Compost the easy way with worms

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worm composting

Patty Peterson explains the steps in worm composting. Photos: Kristi Garrett

If you’ve ever wished there was an easy, compact and clean way to use your food scraps while feeding your garden, a worm bin may be just the thing. Compared with large, unwieldy compost piles outdoors, vermiculture can be easily accomplished indoors in just about any size space.

“Worms are a no-brainer. I can’t tell you how easy it is,” says master gardener Patty Peterson from the Sacramento County University Extension program.

Vermiculture, or the process of collecting worm castings as fertilizer, has several benefits:

• The materials are inexpensive and easily available
• The bin can be conveniently located in the kitchen to encourage use
• The bin is easy to move and leave untended for weeks
• Harvested compost is easy to remove and use

The equipment

Peterson recently showed me how simple it is to create a worm bin.

Wood shavings or shredded paper make a good bedding for the worms.

Wood shavings or shredded paper make a good bedding for the worms.

Start with a plastic bin with a lid. A variety of styles and sizes can be purchased at any variety or home improvement store. Choose one that’s no more than a foot deep. The size will depend on the number of people you’re cooking for, and the space you have available. For instance, begin with a bin just 2 feet long to keep it easy to move. With experience, you can place a larger bin — perhaps 4 feet wide by 2 feet long — outdoors to serve a family of four.

Drill ¼-inch holes in the bottom and sides of the container to allow air to circulate. Remember, you’ll be hosting living creatures inside!

Place the bin on blocks or bricks to allow for circulation. If the bin seems to seep liquid, place a tray beneath the bin.

The bedding

Your worms will begin their work on some sort of bedding material. You can use pine shavings, shredded paper or cardboard, or dry leaves. Soak the bedding and wring it out before adding to the bin. Bedding and compost should always be moist.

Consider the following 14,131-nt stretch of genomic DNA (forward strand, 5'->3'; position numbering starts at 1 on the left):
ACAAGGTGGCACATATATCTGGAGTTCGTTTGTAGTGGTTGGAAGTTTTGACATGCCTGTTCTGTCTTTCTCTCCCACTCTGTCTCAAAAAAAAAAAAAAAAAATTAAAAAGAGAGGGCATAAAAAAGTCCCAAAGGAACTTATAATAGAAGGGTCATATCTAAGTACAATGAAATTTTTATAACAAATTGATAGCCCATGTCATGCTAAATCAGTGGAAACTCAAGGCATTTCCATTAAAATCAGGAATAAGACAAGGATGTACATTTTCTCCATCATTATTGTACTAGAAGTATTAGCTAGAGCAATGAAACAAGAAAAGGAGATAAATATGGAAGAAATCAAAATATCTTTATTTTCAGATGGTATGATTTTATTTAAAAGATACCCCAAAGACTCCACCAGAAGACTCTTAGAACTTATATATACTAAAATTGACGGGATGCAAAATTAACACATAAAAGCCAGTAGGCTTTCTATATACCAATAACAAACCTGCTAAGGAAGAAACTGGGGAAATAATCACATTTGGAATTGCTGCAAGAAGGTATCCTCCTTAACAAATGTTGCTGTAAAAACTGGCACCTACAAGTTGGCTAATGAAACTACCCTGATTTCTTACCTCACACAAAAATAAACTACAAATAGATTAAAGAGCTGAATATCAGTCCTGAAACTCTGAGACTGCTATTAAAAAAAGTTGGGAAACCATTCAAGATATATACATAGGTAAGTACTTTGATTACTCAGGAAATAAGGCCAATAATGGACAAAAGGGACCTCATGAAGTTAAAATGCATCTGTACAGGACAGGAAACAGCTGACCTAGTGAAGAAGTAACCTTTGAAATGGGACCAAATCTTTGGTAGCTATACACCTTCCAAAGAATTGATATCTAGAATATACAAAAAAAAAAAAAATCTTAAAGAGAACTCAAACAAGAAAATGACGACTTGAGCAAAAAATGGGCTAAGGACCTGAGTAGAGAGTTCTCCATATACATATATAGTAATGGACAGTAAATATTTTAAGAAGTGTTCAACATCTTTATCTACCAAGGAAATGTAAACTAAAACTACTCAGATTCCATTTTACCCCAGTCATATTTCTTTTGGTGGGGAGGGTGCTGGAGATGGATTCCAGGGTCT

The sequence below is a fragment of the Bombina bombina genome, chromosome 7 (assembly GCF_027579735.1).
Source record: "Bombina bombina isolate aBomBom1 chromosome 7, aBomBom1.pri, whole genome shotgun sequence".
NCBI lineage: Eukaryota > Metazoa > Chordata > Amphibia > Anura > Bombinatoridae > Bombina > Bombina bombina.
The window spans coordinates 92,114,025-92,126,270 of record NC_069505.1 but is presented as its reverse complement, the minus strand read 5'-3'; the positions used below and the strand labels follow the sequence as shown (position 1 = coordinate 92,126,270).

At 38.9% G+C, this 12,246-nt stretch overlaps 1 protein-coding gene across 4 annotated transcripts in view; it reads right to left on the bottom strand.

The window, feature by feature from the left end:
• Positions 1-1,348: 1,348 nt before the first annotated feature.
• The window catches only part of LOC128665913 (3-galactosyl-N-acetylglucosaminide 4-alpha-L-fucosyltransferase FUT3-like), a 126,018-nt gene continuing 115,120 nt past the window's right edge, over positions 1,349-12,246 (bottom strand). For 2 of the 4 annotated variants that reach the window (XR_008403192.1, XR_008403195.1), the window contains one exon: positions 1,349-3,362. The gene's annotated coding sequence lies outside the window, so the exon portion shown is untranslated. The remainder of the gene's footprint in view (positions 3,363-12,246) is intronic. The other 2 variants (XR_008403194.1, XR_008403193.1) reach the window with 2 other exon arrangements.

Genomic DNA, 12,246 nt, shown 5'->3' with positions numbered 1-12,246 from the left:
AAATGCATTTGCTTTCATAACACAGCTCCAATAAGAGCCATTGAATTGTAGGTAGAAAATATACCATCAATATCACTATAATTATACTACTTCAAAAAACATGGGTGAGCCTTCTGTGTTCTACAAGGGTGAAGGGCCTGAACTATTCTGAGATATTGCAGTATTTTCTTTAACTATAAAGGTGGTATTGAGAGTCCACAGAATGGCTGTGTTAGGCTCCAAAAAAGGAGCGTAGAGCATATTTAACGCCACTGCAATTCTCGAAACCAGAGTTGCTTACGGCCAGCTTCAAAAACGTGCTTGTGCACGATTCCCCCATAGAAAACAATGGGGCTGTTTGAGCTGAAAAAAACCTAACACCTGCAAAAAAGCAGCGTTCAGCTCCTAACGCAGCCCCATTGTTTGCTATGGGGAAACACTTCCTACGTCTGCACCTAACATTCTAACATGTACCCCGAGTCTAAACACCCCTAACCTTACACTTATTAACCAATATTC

Fill bin about three-quarters full of bedding and add a handful of garden soil to help the worms digest. Cover the bedding with black plastic and a towel. You can also use newspaper or cardboard to keep the bed dark, but plastic helps retain moisture.

Keep the bin at a temperature that’s comfortable for humans, between 55-75 degrees F.

The worms

Once your bin is prepared, add worms. Master gardeners recommend red wigglers, or Eisenia fetida, which can be purchased at bait or fishing supply stores. Suppliers can also be found online, such as The Worm Farm, which ships nationwide.


Feed your worms

Now for the fun part: fruit and vegetable scraps, egg shells and used coffee grounds can be used to feed the worms. Never feed worms meat, dairy, processed foods, onions or citrus peels. Chop up large pieces to make them easier for the worms to digest.

Rotate where you place new scraps and keep the food covered with bedding material to avoid flies and odors. Your worms will do the rest!

“It’s worm Disneyland in there,” says Peterson.

Reap your harvest

You’ll notice small dark grains appearing in the bedding. Those are the worms’ castings, and that’s what you’ll be harvesting to feed your garden.

Tiny brown worm castings are the desired result.

Tiny brown worm castings are the desired result.

As castings proliferate in one area, move them to the side and continue to add new food to the opposite side of the bin. Uncover the side of the bin with the ripe castings and the worms will get the message. They’ll move over to the dark side of the bin to consume the new food.

You can then remove the dark castings and sprinkle them in your garden. If you find worms, place them back in the bin where they can continue their work!


If you have further questions about how to compost with worms, refer to this guide from the Master Gardener Patty Peterson at the Cooperative Extension – Sacramento County. Many insect and odor problems are easily treated to keep your worm composting venture enjoyable.

Kristi Garrett

Kristi Garrett is the Publisher, Editor and Chief Veggie Enthusiast of Little Green Wheelbarrow. After 16 years in journalism and corporate communications, she figures it's time to get some dirt under her nails.

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